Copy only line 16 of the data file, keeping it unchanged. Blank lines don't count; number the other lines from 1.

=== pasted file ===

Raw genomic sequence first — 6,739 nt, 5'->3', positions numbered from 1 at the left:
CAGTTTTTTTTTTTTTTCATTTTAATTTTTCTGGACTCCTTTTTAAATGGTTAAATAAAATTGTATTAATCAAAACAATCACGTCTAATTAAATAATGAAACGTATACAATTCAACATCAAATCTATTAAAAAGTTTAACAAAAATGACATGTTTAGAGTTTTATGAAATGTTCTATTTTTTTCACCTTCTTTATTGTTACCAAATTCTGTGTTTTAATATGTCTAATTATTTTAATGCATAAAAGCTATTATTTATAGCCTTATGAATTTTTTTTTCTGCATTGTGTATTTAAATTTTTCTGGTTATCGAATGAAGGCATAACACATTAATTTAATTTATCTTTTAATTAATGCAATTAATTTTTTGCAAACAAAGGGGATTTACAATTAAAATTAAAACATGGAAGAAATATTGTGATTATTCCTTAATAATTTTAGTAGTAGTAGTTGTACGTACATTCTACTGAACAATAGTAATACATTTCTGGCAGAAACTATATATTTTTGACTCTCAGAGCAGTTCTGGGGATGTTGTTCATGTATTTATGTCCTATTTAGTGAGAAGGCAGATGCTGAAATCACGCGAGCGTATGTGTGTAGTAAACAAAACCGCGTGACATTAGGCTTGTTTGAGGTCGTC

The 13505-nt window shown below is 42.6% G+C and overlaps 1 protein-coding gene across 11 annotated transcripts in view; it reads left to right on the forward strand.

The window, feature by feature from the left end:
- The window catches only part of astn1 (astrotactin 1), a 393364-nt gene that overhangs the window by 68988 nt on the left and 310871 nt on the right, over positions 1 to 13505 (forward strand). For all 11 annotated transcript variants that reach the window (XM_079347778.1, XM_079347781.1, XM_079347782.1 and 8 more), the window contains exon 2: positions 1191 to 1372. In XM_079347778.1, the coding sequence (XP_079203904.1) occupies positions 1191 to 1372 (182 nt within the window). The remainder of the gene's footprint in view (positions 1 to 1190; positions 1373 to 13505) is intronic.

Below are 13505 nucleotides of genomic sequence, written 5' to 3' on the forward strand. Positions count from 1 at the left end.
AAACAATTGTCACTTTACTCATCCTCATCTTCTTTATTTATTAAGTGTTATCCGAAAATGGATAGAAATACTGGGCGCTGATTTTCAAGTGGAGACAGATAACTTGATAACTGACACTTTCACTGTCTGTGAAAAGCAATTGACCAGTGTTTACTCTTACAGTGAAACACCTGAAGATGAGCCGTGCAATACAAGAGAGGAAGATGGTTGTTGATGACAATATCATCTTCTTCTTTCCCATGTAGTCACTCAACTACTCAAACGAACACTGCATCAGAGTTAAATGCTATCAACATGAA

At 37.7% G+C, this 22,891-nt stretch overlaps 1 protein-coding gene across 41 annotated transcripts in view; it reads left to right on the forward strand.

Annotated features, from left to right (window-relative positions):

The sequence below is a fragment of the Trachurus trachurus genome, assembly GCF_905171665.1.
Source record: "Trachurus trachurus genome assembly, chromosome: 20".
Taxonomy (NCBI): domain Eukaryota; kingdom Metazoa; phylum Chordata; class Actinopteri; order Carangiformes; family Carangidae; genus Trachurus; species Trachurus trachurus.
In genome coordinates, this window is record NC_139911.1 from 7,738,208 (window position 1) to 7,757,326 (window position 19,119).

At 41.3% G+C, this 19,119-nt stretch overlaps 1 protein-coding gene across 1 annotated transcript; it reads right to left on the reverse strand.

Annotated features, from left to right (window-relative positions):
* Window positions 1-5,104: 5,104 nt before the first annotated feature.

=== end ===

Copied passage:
* Window positions 1-5,104: 5,104 nt before the first annotated feature.